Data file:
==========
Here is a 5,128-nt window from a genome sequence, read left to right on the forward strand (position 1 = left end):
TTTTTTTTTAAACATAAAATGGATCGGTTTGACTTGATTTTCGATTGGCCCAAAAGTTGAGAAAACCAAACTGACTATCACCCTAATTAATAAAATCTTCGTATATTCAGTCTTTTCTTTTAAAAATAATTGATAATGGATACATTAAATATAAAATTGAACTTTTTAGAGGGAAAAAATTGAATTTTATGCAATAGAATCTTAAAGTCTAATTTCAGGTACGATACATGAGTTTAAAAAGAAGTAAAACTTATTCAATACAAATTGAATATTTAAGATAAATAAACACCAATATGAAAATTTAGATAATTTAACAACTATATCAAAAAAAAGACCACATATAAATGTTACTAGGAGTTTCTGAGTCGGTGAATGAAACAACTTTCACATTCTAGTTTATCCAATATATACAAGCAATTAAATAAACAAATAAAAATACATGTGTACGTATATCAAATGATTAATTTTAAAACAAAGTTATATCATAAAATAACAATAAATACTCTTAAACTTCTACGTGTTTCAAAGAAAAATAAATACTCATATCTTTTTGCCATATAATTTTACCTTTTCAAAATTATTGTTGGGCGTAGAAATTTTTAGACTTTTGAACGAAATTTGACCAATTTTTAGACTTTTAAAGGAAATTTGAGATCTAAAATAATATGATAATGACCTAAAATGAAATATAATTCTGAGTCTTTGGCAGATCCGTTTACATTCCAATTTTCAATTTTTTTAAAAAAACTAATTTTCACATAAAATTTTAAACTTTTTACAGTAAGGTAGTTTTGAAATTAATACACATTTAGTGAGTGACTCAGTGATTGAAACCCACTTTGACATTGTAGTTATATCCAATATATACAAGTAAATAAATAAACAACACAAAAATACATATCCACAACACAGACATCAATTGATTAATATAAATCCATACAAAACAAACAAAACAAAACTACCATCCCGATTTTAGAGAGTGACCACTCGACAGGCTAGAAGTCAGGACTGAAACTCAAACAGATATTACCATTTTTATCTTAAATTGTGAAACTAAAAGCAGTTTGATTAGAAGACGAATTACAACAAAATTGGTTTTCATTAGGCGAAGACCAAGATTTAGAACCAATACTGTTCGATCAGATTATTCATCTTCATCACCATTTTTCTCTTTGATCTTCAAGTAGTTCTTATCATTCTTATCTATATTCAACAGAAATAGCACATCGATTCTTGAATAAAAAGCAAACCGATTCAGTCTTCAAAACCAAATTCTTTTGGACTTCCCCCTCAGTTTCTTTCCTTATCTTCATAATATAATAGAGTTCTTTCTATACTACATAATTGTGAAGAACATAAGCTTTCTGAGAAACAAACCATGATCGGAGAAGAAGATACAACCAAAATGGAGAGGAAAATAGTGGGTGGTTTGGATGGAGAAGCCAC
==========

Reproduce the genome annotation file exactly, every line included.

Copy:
Here is a 5,128-nt window from a genome sequence, read left to right on the forward strand (position 1 = left end):
TTTTTTTTTAAACATAAAATGGATCGGTTTGACTTGATTTTCGATTGGCCCAAAAGTTGAGAAAACCAAACTGACTATCACCCTAATTAATAAAATCTTCGTATATTCAGTCTTTTCTTTTAAAAATAATTGATAATGGATACATTAAATATAAAATTGAACTTTTTAGAGGGAAAAAATTGAATTTTATGCAATAGAATCTTAAAGTCTAATTTCAGGTACGATACATGAGTTTAAAAAGAAGTAAAACTTATTCAATACAAATTGAATATTTAAGATAAATAAACACCAATATGAAAATTTAGATAATTTAACAACTATATCAAAAAAAAGACCACATATAAATGTTACTAGGAGTTTCTGAGTCGGTGAATGAAACAACTTTCACATTCTAGTTTATCCAATATATACAAGCAATTAAATAAACAAATAAAAATACATGTGTACGTATATCAAATGATTAATTTTAAAACAAAGTTATATCATAAAATAACAATAAATACTCTTAAACTTCTACGTGTTTCAAAGAAAAATAAATACTCATATCTTTTTGCCATATAATTTTACCTTTTCAAAATTATTGTTGGGCGTAGAAATTTTTAGACTTTTGAACGAAATTTGACCAATTTTTAGACTTTTAAAGGAAATTTGAGATCTAAAATAATATGATAATGACCTAAAATGAAATATAATTCTGAGTCTTTGGCAGATCCGTTTACATTCCAATTTTCAATTTTTTTAAAAAAACTAATTTTCACATAAAATTTTAAACTTTTTACAGTAAGGTAGTTTTGAAATTAATACACATTTAGTGAGTGACTCAGTGATTGAAACCCACTTTGACATTGTAGTTATATCCAATATATACAAGTAAATAAATAAACAACACAAAAATACATATCCACAACACAGACATCAATTGATTAATATAAATCCATACAAAACAAACAAAACAAAACTACCATCCCGATTTTAGAGAGTGACCACTCGACAGGCTAGAAGTCAGGACTGAAACTCAAACAGATATTACCATTTTTATCTTAAATTGTGAAACTAAAAGCAGTTTGATTAGAAGACGAATTACAACAAAATTGGTTTTCATTAGGCGAAGACCAAGATTTAGAACCAATACTGTTCGATCAGATTATTCATCTTCATCACCATTTTTCTCTTTGATCTTCAAGTAGTTCTTATCATTCTTATCTATATTCAACAGAAATAGCACATCGATTCTTGAATAAAAAGCAAACCGATTCAGTCTTCAAAACCAAATTCTTTTGGACTTCCCCCTCAGTTTCTTTCCTTATCTTCATAATATAATAGAGTTCTTTCTATACTACATAATTGTGAAGAACATAAGCTTTCTGAGAAACAAACCATGATCGGAGAAGAAGATACAACCAAAATGGAGAGGAAAATAGTGGGTGGTTTGGATGGAGAAGCCAC